“Gusto ko lang muna makapag-champion kami,” Manuel said. “Pinaka-importante sa akin makaisa man lang kasi pangatlong paghaharap na namin ito. Nadalawahan na nila kami last season.”

His modesty and aversion to individual glory served him well when all hell broke loose for although Manuel had no inkling at the time, a reversal of fortune brought about by gale-force winds of change was about to shake the PBA to its foundation – and with it, the Aces’ formidable 3-0 lead.

Holding an 11-point spread with 3:30 remaining in regulation, the Aces were just about ready to unfurl the championship streamer when the Beermen came charging back with a 14-0 run to take a three-point edge down to the final second. A last-gasp 3-pointer by Cyrus Baguio sent the game into overtime but the scent of blood was unconcealable and SMB finished the job with a 12-point barrage in the extra period, 110-104.

Game 4 was pivotal, and although Manuel again led Alaska with 20 points, including their first two baskets in OT, the Beermen, because of the Aces’ failure to put them away, chanced upon a most valuable lifeline: the knowledge that they can beat the Aces even without June Mar Fajardo.

Alaska must have sensed it too despite SMB coach Leo Austria’s pronouncements that Fajardo won’t be available earlier than Game 7, but the realization may have come a little too late.

When the Big Fella arrived in Game 4 to accept the Best Player of the Conference award, and stayed long enough to savor the epic win that did away with the sharp sword of a 4-0 shutout dangling over their heads, it was clear San Miguel was laying the groundwork of an earth-shaking move.

That came late in Game 5 when Fajardo, who trotted into the playing court for the pre-game warmup dressed for the occasion, checked in and immediately hit first shot in the series – a step-back jumper against Noy Baclao in front of the Alaska bench.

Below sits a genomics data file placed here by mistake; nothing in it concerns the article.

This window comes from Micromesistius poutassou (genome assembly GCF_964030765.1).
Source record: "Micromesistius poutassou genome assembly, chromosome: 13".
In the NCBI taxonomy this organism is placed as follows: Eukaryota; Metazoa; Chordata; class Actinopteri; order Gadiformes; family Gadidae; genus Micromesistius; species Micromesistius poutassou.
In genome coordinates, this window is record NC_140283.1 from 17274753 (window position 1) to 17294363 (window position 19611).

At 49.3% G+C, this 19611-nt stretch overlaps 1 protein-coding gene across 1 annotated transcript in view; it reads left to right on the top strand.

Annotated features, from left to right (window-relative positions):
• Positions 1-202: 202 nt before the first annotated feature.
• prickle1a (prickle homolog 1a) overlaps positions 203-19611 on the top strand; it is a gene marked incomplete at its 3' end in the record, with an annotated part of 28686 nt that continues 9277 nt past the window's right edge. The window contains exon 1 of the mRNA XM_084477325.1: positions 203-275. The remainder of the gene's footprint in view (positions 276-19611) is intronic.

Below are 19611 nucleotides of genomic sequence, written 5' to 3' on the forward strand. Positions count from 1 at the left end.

Fajardo went on to debut in the finals with 13 points and 4 rebounds in 16:28 minutes, drawing so much attention inside and allowing Arwind Santos a breath of fresh air against Alaska’s defense to score points and pace SMB to another overtime blowout win, 86-73.

Manuel was still spectacular with 25 points even as the Aces’ lost their second straight game. But Fajardo’s return from injury and SMB cutting Alaska’s series advantage to 3-2 grabbed the headlines and provided a sudden twist in the subtext of the unfolding drama – with one 16-minute performance, the Finals MVP award, like Sauron’s ring, began looking for a new owner.

Fajardo all but claimed it in Game 6.

Scoring 16 points, Fajardo had 8 in the fourth quarter, where Marcio Lassiter got so many open looks and poured 17 of his 26 points, and the Beermen, once written off as a footnote in history, became the first team in PBA folklore to tie the series, 3-3, after trailing, 0-3.

Now they stand on the brink of an even more mind-boggling achievement.

True to his form in his breakout conference finals, Manuel, like Horatius at the bridge, had 21 points in Game 6 as he struggled valiantly to turn back the Beermen. But even he can only do so much when his teammates shoot 4 of 22 from three-point range and the opposition kept pounding the ball inside to the one man the Aces can’t stand against.

So as the plot thickens in Game 7 tomorrow, so does the secondary storyline between two men – both desirous of something else than self-aggrandizement but who are nonetheless entwined by the dramatic events that have taken place in the last 15 days, and by the searing obsession that drives their respective teams as they hurtle towards a final, incontrovertible end.